Jim Horn (of Schools Matter, The Education Policy Blog and Monmouth University) thinks it is time turn the tables on the “failing businessmen and politicians” who have been promoting and legislating ill-conceived accountability requirements for our schools and start demanding that they be held accountable for their failures.
Jim has posted an initial list and I think it is a good one.
§ all American citizens will have health insurance coverage that offers equal coverage and facilities for mental and physical health;
§ the federal government will have devised a menu of school integration plans from which school systems across America will choose in order to live up the Supreme Court decision of 53 years ago which declared that separate schools are inherently unequal;
§ American business and government will deliver to the American people a practical plan for full employment in jobs that offer livable wages;
§ All families in America will be offered affordable and quality child care whose cost will be based on income;
§ A minimum wage, workmen’s compensation, and social security withholding will be provided to all workers, both citizens and immigrants. Businesses that do not comply will be forced to close until they do comply.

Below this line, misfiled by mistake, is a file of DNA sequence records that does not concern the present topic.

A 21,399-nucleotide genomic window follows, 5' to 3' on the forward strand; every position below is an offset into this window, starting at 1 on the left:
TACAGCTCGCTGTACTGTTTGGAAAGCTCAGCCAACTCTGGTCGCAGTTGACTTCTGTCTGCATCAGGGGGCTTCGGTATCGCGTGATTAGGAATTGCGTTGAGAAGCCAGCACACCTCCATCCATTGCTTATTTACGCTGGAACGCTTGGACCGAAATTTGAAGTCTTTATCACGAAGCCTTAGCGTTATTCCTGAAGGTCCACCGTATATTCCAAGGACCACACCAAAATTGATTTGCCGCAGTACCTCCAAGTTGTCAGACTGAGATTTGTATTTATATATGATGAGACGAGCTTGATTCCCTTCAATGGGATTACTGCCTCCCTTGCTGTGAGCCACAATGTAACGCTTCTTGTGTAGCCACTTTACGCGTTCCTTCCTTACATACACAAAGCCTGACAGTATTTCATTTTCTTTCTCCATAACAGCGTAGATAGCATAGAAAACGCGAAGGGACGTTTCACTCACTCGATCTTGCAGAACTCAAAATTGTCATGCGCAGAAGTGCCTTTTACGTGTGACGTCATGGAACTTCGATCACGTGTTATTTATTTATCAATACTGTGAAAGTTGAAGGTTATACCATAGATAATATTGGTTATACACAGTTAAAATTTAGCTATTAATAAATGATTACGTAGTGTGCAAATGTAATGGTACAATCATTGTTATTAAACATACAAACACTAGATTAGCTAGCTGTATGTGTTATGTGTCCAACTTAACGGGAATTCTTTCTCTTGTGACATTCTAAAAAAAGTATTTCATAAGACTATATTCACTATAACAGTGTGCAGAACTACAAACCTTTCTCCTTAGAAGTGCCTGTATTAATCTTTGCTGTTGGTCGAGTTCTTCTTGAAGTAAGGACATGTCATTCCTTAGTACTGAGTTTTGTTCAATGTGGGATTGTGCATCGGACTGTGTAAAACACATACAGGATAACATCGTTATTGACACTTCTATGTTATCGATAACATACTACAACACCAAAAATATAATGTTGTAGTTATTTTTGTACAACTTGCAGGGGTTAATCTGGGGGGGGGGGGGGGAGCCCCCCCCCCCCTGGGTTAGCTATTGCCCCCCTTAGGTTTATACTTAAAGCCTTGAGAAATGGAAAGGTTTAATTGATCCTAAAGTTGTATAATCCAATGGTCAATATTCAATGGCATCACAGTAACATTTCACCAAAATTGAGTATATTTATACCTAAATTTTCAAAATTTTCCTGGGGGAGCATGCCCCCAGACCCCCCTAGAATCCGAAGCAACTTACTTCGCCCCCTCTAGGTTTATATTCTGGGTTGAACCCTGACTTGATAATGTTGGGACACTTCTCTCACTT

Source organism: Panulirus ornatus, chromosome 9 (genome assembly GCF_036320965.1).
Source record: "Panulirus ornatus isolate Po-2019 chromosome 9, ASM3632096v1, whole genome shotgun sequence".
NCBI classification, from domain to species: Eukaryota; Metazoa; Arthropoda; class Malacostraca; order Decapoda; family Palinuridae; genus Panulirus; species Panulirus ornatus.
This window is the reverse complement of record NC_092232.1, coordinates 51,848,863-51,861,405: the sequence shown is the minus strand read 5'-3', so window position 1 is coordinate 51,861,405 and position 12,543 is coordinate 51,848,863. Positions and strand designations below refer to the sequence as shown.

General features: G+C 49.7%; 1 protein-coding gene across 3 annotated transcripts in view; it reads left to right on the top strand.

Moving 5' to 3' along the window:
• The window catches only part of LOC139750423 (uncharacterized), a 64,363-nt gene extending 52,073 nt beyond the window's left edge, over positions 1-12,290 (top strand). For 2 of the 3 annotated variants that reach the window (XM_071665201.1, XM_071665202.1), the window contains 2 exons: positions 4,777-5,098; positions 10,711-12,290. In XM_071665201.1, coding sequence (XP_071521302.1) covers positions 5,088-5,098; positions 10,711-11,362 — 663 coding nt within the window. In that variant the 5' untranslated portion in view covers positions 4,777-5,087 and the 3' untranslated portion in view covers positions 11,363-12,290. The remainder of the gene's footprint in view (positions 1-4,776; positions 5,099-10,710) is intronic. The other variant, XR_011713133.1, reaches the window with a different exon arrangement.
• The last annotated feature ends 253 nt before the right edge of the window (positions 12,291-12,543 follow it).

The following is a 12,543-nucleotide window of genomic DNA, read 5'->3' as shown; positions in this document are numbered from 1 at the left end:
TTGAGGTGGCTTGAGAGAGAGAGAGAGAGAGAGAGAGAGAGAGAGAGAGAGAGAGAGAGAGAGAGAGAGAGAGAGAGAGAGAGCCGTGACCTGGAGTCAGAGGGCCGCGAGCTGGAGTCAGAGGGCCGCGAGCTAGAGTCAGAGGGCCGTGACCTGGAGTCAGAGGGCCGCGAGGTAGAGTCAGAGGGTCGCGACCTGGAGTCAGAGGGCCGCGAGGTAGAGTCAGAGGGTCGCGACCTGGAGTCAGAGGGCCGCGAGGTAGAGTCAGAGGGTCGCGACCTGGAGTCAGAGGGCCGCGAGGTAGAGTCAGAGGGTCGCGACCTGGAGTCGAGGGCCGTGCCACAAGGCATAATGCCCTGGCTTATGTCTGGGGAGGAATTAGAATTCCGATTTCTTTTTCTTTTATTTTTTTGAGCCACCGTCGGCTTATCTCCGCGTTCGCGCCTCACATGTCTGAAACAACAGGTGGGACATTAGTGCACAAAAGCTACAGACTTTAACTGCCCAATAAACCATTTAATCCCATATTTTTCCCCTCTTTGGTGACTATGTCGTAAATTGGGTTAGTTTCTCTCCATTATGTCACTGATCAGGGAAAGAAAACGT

§ State governments and the federal government will devise a funding structure for public schools that is not dependent upon property taxes.
§ Business and government will take the action required to reduce greenhouse emissions of Americans to a level that will sustain a healthy planet.
§ A national action plan that includes private and public commitments will be offered to rebuild the infrastructure of America, to offer adequate and affordable housing for all Americans, to reenergize the arts, to enhance our parks.
§ Once these things are done, American businessmen and politicians, if they still have the urge to do so, may continue their public school reform initiatives–if they are willing to include the public in each and every step of their reformations. Otherwise, forget it.
I’d add something about a just system of taxation. What else belongs here?
Thomas J. Mertz